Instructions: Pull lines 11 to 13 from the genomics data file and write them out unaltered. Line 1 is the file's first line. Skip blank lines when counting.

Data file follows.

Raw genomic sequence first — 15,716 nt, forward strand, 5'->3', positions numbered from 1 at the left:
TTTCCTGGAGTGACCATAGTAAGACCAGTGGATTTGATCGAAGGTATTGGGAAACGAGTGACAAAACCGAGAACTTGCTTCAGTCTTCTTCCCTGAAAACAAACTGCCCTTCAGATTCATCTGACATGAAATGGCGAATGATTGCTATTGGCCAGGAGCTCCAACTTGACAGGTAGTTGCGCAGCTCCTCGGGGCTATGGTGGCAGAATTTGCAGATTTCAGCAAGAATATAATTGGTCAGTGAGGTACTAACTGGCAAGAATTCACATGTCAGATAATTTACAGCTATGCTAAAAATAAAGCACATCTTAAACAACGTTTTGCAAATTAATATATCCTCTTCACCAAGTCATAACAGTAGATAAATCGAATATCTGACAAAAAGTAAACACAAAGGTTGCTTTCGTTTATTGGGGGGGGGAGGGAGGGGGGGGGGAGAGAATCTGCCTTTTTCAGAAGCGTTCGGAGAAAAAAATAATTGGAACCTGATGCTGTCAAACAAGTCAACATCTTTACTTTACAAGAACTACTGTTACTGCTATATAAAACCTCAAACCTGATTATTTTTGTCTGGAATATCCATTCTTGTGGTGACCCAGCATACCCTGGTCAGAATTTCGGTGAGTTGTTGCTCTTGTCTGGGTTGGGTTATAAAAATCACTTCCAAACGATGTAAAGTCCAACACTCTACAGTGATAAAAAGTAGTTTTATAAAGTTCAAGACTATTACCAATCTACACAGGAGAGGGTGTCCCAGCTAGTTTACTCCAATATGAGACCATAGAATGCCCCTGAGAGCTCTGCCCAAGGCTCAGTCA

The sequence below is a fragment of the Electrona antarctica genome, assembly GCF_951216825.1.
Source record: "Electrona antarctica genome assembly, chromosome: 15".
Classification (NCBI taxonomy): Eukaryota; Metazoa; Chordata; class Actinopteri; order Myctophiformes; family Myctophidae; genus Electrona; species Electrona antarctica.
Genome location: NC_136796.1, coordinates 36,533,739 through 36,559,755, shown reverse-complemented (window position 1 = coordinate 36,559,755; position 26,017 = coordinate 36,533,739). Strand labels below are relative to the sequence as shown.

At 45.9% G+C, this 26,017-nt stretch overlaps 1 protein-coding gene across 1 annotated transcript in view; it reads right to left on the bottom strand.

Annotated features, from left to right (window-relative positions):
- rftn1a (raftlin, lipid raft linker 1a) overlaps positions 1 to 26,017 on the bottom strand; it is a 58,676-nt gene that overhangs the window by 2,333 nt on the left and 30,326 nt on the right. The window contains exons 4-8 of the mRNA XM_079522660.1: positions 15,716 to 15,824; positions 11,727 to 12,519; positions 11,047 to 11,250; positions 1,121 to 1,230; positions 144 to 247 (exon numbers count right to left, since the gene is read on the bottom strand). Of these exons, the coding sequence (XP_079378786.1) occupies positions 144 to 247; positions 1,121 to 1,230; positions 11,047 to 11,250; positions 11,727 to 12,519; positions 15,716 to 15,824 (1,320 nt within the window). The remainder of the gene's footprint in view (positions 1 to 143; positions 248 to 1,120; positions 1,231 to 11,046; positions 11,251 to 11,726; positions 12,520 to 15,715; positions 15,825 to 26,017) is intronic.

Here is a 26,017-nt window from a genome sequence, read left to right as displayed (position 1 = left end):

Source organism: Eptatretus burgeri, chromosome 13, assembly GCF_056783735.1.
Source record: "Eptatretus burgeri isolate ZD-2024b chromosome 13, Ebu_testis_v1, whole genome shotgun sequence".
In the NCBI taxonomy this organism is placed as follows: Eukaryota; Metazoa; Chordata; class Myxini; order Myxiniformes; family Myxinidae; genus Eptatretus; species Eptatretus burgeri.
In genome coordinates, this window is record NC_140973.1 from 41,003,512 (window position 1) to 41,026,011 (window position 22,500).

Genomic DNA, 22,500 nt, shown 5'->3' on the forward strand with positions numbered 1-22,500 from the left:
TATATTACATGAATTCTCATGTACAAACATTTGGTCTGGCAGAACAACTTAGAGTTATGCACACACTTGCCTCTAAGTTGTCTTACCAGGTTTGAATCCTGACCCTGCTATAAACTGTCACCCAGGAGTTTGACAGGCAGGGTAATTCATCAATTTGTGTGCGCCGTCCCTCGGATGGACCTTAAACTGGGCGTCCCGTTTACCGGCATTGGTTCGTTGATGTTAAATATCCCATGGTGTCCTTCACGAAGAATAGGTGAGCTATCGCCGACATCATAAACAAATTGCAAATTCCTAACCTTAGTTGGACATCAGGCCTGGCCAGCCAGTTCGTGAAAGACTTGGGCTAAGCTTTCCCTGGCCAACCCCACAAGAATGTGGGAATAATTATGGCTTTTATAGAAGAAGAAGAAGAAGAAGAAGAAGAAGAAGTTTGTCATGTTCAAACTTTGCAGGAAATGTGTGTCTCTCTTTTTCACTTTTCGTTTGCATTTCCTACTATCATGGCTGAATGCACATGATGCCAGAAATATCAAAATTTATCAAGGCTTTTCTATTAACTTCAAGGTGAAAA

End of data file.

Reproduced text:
Source organism: Eptatretus burgeri, chromosome 13, assembly GCF_056783735.1.
Source record: "Eptatretus burgeri isolate ZD-2024b chromosome 13, Ebu_testis_v1, whole genome shotgun sequence".
In the NCBI taxonomy this organism is placed as follows: Eukaryota; Metazoa; Chordata; class Myxini; order Myxiniformes; family Myxinidae; genus Eptatretus; species Eptatretus burgeri.